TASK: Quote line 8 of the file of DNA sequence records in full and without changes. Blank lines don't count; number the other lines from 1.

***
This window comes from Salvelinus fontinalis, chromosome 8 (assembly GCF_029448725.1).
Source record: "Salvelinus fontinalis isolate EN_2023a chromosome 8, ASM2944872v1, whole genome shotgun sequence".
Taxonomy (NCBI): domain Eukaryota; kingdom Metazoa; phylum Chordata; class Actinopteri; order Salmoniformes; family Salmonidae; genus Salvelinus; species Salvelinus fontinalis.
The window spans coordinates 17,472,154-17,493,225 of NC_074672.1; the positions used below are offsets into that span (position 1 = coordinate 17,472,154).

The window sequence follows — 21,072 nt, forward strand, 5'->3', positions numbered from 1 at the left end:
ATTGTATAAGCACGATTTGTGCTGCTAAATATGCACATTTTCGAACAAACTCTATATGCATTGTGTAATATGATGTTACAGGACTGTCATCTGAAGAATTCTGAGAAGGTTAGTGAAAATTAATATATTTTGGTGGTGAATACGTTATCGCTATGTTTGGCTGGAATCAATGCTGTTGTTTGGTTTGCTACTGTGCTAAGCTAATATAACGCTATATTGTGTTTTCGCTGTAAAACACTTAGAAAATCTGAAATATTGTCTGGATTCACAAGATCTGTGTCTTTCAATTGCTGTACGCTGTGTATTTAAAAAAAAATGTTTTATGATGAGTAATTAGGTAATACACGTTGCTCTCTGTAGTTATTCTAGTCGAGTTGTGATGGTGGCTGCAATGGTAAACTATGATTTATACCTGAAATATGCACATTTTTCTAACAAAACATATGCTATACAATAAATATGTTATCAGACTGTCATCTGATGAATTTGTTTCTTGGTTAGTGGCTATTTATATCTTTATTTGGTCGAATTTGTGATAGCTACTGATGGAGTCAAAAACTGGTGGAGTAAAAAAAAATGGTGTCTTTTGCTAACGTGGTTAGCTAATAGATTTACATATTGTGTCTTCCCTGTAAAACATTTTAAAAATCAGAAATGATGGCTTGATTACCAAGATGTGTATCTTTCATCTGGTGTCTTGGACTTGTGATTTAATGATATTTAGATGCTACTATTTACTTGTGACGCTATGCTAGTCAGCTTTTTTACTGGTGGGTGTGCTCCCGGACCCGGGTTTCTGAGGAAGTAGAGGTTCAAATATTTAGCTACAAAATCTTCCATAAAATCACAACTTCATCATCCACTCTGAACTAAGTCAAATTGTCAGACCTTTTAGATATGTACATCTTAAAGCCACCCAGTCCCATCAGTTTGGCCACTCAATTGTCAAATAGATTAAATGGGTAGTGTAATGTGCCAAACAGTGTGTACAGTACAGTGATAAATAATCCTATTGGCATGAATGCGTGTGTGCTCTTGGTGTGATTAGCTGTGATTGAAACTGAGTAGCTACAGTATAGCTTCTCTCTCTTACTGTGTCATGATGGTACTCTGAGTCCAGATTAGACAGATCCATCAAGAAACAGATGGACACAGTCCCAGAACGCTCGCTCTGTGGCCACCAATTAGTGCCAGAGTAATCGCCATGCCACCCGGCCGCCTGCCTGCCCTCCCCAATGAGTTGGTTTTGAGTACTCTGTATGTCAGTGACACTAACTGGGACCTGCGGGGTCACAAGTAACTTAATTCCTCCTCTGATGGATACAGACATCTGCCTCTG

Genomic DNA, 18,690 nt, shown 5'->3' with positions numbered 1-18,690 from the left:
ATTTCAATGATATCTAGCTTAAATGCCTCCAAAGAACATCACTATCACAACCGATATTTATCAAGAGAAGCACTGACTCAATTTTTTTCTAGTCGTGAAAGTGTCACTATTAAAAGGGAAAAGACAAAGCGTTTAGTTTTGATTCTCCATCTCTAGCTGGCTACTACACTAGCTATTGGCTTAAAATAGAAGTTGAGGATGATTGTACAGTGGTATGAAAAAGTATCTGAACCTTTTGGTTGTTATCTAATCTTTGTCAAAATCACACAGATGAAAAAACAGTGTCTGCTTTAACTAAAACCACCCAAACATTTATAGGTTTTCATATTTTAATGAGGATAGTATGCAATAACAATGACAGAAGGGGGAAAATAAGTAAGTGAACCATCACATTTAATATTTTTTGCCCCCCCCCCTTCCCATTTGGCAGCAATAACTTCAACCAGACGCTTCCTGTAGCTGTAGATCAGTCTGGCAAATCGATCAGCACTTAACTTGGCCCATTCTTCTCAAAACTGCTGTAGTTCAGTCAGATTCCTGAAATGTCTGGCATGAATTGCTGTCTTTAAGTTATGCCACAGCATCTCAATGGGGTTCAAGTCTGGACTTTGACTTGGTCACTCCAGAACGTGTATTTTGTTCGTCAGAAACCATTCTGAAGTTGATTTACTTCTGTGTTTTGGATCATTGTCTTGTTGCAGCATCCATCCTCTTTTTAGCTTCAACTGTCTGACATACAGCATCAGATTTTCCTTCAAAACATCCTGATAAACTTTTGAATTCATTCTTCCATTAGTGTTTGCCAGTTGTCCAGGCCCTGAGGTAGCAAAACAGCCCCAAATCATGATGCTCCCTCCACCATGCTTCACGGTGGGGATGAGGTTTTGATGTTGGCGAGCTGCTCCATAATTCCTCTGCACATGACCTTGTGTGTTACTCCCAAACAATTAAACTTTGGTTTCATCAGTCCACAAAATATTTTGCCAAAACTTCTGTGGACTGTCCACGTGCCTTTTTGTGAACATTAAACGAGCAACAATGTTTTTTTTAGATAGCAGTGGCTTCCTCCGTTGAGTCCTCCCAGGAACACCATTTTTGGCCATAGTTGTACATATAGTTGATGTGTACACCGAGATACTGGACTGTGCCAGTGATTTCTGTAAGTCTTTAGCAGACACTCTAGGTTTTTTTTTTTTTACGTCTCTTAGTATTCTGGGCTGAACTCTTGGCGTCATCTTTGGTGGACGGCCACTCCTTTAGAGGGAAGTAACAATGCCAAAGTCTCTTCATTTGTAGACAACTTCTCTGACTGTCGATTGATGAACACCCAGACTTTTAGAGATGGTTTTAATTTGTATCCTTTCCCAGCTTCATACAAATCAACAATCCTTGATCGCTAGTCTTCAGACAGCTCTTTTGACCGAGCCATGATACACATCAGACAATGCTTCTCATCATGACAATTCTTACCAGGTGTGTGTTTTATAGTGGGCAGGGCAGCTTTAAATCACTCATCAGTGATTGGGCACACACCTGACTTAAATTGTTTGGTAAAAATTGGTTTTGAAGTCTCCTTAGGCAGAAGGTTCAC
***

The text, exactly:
ATTTCAATGATATCTAGCTTAAATGCCTCCAAAGAACATCACTATCACAACCGATATTTATCAAGAGAAGCACTGACTCAATTTTTTTCTAGTCGTGAAAGTGTCACTATTAAAAGGGAAAAGACAAAGCGTTTAGTTTTGATTCTCCATCTCTAGCTGGCTACTACACTAGCTATTGGCTTAAAATAGAAGTTGAGGATGATTGTACAGTGGTATGAAAAAGTATCTGAACCTTTTGGTTGTTATCTAATCTTTGTCAAAATCACACAGATGAAAAAACAGTGTCTGCTTTAACTAAAACCACCCAAACATTTATAGGTTTTCATATTTTAATGAGGATAGTATGCAATAACAATGACAGAAGGGGGAAAATAAGTAAGTGAACCATCACATTTAATATTTTTTGCCCCCCCCCCTTCCCATTTGGCAGCAATAACTTCAACCAGACGCTTCCTGTAGCTGTAGATCAGTCTGGCAAATCGATCAGCACTTAACTTGGCCCATTCTTCTCAAAACTGCTGTAGTTCAGTCAGATTCCTGAAATGTCTGGCATGAATTGCTGTCTTTAAGTTATGCCACAGCATCTCAATGGGGTTCAAGTCTGGACTTTGACTTGGTCACTCCAGAACGTGTATTTTGTTCGTCAGAAACCATTCTGAAGTTGATTTACTTCTGTGTTTTGGATCATTGTCTTGTTGCAGCATCCATCCTCTTTTTAGCTTCAACTGTCTGACATACAGCATCAGATTTTCCTTCAAAACATCCTGATAAACTTTTGAATTCATTCTTCCATTAGTGTTTGCCAGTTGTCCAGGCCCTGAGGTAGCAAAACAGCCCCAAATCATGATGCTCCCTCCACCATGCTTCACGGTGGGGATGAGGTTTTGATGTTGGCGAGCTGCTCCATAATTCCTCTGCACATGACCTTGTGTGTTACTCCCAAACAATTAAACTTTGGTTTCATCAGTCCACAAAATATTTTGCCAAAACTTCTGTGGACTGTCCACGTGCCTTTTTGTGAACATTAAACGAGCAACAATGTTTTTTTTAGATAGCAGTGGCTTCCTCCGTTGAGTCCTCCCAGGAACACCATTTTTGGCCATAGTTGTACATATAGTTGATGTGTACACCGAGATACTGGACTGTGCCAGTGATTTCTGTAAGTCTTTAGCAGACACTCTAGGTTTTTTTTTTTTTACGTCTCTTAGTATTCTGGGCTGAACTCTTGGCGTCATCTTTGGTGGACGGCCACTCCTTTAGAGGGAAGTAACAATGCCAAAGTCTCTTCATTTGTAGACAACTTCTCTGACTGTCGATTGATGAACACCCAGACTTTTAGAGATGGTTTTAATTTGTATCCTTTCCCAGCTTCATACAAATCAACAATCCTTGATCGCTAGTCTTCAGACAGCTCTTTTGACCGAGCCATGATACACATCAGACAATGCTTCTCATCATGACAATTCTTACCAGGTGTGTGTTTTATAGTGGGCAGGGCAGCTTTAAATCACTCATCAGTGATTGGGCACACACCTGACTTAAATTGTTTGGTAAAAATTGGTTTTGAAGTCTCCTTAGGCAGAAGGTTCAC